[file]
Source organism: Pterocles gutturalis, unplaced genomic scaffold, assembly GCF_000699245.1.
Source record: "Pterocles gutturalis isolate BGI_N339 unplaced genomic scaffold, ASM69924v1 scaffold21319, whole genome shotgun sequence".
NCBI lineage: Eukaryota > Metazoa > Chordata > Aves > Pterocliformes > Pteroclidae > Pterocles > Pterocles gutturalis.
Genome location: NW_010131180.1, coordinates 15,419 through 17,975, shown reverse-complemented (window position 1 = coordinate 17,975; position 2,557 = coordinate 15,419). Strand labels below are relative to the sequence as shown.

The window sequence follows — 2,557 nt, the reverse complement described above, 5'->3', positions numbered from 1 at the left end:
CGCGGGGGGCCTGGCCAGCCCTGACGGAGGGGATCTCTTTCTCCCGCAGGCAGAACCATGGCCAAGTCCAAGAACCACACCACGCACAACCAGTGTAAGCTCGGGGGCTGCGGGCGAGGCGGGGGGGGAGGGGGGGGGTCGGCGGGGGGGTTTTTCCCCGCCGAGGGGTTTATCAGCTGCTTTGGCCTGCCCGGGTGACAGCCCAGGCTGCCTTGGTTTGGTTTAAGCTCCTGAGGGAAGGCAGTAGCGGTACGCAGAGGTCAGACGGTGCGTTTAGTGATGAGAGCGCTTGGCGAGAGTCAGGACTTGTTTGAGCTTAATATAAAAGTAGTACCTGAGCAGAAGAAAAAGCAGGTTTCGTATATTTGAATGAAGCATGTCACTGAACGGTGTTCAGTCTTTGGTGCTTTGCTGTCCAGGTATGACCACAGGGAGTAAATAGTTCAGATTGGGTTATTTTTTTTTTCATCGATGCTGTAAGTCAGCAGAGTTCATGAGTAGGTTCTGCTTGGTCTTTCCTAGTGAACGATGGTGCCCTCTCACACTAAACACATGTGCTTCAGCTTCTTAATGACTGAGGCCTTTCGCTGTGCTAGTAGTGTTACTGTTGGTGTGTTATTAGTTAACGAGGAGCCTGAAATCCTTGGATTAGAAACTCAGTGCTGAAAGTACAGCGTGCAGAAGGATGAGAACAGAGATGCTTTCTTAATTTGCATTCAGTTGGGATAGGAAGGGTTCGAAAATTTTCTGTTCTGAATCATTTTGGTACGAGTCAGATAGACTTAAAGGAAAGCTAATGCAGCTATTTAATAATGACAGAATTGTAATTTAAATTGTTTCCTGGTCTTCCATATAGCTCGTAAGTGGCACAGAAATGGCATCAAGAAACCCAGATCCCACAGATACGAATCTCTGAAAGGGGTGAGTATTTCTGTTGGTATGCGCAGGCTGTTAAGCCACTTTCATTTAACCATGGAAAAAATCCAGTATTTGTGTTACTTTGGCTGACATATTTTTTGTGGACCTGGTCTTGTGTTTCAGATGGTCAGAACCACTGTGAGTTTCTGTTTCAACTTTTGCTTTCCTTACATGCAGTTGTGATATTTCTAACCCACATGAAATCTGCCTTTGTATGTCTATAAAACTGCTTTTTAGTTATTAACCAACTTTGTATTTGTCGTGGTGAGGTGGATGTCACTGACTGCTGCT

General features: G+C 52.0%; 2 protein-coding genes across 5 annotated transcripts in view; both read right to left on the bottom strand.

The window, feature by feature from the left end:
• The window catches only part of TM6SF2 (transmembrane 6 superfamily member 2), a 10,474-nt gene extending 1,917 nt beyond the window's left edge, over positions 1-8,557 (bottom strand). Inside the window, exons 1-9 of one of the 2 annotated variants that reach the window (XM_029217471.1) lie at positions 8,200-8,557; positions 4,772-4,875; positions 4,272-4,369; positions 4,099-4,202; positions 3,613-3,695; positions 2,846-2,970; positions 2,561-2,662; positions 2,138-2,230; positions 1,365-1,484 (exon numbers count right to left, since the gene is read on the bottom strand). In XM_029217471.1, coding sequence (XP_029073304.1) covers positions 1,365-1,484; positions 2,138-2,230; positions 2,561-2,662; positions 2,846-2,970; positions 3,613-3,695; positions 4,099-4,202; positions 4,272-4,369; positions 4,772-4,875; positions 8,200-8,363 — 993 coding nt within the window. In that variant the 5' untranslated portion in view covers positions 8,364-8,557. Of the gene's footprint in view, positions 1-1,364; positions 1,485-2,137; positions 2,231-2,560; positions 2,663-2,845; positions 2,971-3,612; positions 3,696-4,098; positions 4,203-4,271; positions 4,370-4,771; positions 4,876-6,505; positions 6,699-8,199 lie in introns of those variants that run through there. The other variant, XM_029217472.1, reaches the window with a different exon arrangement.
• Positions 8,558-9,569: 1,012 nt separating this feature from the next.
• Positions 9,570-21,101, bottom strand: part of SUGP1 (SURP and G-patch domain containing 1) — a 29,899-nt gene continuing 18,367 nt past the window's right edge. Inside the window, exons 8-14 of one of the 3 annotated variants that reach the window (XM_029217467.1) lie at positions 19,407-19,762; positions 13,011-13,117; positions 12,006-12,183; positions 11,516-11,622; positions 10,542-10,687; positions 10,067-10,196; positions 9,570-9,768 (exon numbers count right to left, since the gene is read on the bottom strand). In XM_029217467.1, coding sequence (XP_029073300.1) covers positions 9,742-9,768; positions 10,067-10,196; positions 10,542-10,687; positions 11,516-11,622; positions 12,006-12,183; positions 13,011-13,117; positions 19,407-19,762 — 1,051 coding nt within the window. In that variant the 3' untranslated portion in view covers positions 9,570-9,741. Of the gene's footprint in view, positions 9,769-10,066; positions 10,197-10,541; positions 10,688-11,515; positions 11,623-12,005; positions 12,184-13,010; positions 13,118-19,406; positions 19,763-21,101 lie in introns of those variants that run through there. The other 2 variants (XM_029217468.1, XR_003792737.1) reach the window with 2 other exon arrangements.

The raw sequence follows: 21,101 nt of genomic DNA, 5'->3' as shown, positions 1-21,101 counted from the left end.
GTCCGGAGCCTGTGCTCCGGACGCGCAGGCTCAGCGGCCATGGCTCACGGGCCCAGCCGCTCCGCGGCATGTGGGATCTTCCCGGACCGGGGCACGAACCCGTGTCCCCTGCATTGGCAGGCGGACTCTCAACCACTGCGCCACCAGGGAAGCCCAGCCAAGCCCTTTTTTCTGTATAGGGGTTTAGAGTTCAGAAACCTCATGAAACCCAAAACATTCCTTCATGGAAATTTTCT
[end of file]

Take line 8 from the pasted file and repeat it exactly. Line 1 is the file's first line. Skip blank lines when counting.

The window, feature by feature from the left end: